Frontier Funds: Travel with Care

By: Brittany DeDiego, Fall 2014 Student Intern

passportBrazil and China might sound like a fun, exotic vacation spots, but should they be a hotspot for investing? FINRA has posted an investor alert for “frontier funds” that invest in developing securities markets such as Argentina, Lebanon, Nigeria, Slovenia, and Vietnam. Americans may choose to invest in foreign markets as a way to diversify and spread investment risk among foreign markets and economies, and to take advantage of the potential for growth in the emerging market. However, there is also a high risk associated with these frontier investments because of the level of uncertainty associated with these developing markets. Continue reading

Wednesday’s Word: Pyramid Schemes

By Brittany DeDiego, Fall 2014 Student Intern

pyramidA pyramid scheme is a classic type of investment fraud where participants attempt to make money on their investments by recruiting new investors into the program. These pyramid schemes are typically sold to investors claiming that you will make extremely high returns in a short time period for little effort. Some of these schemes attempt to disguise themselves as legitimate businesses selling some product or service, however, what the fraudsters are really doing is using the money from the new investors to pay off the old investors. These schemes eventually collapse when the fraudsters cannot raise enough money to continue to pay off their investors, resulting in huge losses for the later investors. Continue reading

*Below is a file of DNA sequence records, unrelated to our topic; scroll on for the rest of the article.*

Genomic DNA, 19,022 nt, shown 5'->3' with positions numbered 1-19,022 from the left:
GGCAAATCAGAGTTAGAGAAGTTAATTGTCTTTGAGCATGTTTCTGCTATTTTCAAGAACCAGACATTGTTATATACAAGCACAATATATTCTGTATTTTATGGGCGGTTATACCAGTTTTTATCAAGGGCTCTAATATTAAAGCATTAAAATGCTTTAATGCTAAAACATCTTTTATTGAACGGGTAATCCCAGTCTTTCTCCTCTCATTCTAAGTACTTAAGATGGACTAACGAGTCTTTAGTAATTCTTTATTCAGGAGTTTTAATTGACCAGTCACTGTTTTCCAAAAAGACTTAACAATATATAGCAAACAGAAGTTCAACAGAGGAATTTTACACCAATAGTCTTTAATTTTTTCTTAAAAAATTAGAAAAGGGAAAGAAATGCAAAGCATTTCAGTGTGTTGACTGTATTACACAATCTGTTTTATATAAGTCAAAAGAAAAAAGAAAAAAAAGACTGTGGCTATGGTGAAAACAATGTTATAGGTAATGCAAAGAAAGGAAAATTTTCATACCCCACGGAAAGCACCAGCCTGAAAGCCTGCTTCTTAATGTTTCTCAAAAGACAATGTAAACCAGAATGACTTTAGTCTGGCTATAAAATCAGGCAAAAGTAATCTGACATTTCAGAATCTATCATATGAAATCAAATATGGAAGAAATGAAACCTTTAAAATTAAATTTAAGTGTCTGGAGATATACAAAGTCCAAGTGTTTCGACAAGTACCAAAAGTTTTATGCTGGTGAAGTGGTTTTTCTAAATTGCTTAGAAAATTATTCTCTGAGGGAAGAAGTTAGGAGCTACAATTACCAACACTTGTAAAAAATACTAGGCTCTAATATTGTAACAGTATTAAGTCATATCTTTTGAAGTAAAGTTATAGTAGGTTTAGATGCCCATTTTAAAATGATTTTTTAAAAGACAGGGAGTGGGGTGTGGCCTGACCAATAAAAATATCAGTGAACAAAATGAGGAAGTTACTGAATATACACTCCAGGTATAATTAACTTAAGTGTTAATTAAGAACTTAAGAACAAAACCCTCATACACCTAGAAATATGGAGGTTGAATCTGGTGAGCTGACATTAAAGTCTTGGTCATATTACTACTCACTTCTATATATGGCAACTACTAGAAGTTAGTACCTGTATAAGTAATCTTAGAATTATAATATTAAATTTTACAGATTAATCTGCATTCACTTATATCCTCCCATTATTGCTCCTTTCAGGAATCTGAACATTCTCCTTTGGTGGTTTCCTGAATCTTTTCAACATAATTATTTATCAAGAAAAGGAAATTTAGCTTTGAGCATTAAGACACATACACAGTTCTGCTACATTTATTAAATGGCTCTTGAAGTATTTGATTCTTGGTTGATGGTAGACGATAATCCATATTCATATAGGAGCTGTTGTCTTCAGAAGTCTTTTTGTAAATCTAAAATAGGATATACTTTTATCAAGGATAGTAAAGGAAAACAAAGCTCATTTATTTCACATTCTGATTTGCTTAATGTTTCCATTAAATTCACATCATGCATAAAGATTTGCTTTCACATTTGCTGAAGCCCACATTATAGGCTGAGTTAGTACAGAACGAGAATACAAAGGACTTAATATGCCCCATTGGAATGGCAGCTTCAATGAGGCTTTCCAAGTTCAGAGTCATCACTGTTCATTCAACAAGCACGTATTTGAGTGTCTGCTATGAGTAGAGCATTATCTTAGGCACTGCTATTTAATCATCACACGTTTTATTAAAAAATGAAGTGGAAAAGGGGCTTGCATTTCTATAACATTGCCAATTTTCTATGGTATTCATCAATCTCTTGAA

Meet Student Intern Brittany DeDiego

dediegoBrittany DeDiego is a third-year student at Georgia State University College of Law working in the Investor Advocacy Clinic for the fall 2014 semester. DeDiego has a Bachelor’s of Arts in International Affairs from the University of Georgia.

“The clinic allows students the opportunity to work with and contribute to their community by working with smaller investors who may not be able to afford counsel,” says De Diego.

DeDiego is looking forward to practicing law in Atlanta after she graduates from Georgia State University College of Law in the spring of 2015.